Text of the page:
What is your learning style?
Depending on when you attended school, you may have been tested and/or identified as a particular type of learner: the way you process and retain information. Typically, most children learn through the five senses, including seeing, hearing, touching, and doing/moving (which can include tasting/smelling). As adults, we bring depth of experience and greater self-awareness to our learning.
The theory of learning styles is not new and has evolved since it was introduced in the 70’s by social psychologist David A. Kolb. According to Kolb, our styles are based on genetics, experiences, and current environment. With his colleague Ron Fry, Kolb identified a four-stage experiential learning cycle:
- Observation of concrete experiences
- Reflection and interpretation of observations (creation of hypothesis)
- Formation of abstract concepts (generalizations)
- Testing of new concepts in different situations
Kolb and Fry posit that learning preferences are based on two continuums:
- Active experimentation <—> Reflective observation
- Abstract conceptualization <—> Concrete experience
When combined, the two dimensions create four learning styles:
- Converger (Active & Abstract) This type of learner is known for their practical application of ideas.
- Accommodator (Active & Concrete) Known for their agility and adaptability, this type of learner is an active, risk-taking doer.
- Assimilator (Reflective & Abstract) This type of learner is known for their research and planning abilities, and they excel in creating theoretical models.
- Diverger (Reflective & Concrete) Known for their ability to see the big picture and create meaning, this type of learner is often most creative.
Understanding learning styles can help us become better leaders. However, we can achieve greater success—personally and professionally—by learning how to think and learn in new ways. When we limit ourselves to a particular type of learner we can miss learning opportunities and important lessons, both critical to reach our full potential as leaders.
Debunk the Myths of Learning Styles
One of the most widely accepted learning style theories is that everyone (including children and adults) has a specific aptitude for processing different types of information and instruction. Perhaps this explains why over 70 models have been created since Kolb and Fry began their work, including Neil Fleming’s VARK model: visual, auditory, read/write, or kinesthetic/tactile (hands-on).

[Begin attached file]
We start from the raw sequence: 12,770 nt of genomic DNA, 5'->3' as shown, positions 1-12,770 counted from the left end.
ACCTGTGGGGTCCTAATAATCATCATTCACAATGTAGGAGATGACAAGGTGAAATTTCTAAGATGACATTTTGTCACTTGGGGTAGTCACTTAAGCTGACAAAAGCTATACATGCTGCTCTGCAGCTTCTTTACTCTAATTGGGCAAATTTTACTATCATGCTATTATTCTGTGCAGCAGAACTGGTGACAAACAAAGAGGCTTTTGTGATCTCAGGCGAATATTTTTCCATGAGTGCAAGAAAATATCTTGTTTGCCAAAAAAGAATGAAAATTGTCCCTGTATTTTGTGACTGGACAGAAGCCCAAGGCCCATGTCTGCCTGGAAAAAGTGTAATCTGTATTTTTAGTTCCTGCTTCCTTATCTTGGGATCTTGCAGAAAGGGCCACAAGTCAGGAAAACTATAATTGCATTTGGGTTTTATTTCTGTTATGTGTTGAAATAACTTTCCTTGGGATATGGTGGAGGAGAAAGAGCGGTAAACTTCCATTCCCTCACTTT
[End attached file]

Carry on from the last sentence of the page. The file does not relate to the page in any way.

However, studies fail to show a “statistically significant relationship” between learning styles and comprehension. You see, we learn best when we experience a blend of cognitive (knowledge/information), affective (attitudes/beliefs), and behavioral (practical/practice) activities. If you want to learn to think and learn in new ways, expand your cognitive capacities.
Howard E. Gardner, developmental psychologist, renowned professor, and senior director of Harvard Project Zero, has spent decades researching the development of the human mind. His studies on how people learn, create, lead, and influence others are the foundation for his book, Five Minds for the Future (Harvard Business Review Press, 2009).
Expand Cognitive Capacities
According to Gardner, we can expand our cognitive capacities in five different kinds of minds:
- Disciplined mind: a mastery in at least one specific scholarly discipline, craft, or profession. With a joyful passion to know more, a disciplined mind continues to learn as more information emerges every day.
- Synthesizing mind: an ability to discern crucial information across disciplines. By weeding out the false or unimportant, the synthesizing mind can organize new information (and skills) to make sense for self and others.
- Creating mind: the knowledge to make quality, acceptable judgments that pose new, relevant questions, offer new solutions, and/or create new genres. Creating minds also have a disciplined mind and require a medium to work with or against along with performance opportunities.
- Respectful mind: the capacity to welcome different ideas, opinions, and needs that moves beyond tolerance for greater understanding and unity. Respectful minds respond to differences among individuals and groups constructively and with empathy.
- Ethical mind: the tools to conceptualize how to move beyond self-interests to improve the lot of all. Ethical minds act consistently with conceptualizations, striving for good work and ethical balance in micro to global environments.
The first three kinds of minds deal primarily with cognitive capacities. The last two deal with our relations to other human beings. Unless we increasingly place value on diversity and common good, we risk our very survival.
As Gardner writes “…it is not enough to state what each individual or group needs to survive on its own turf. In the long run, it is not possible for parts of the world to thrive while others remain desperately poor and deeply frustrated. Recalling the words of Benjamin Franklin, “We must indeed all hang together, or, must assuredly, we shall all hang separately.”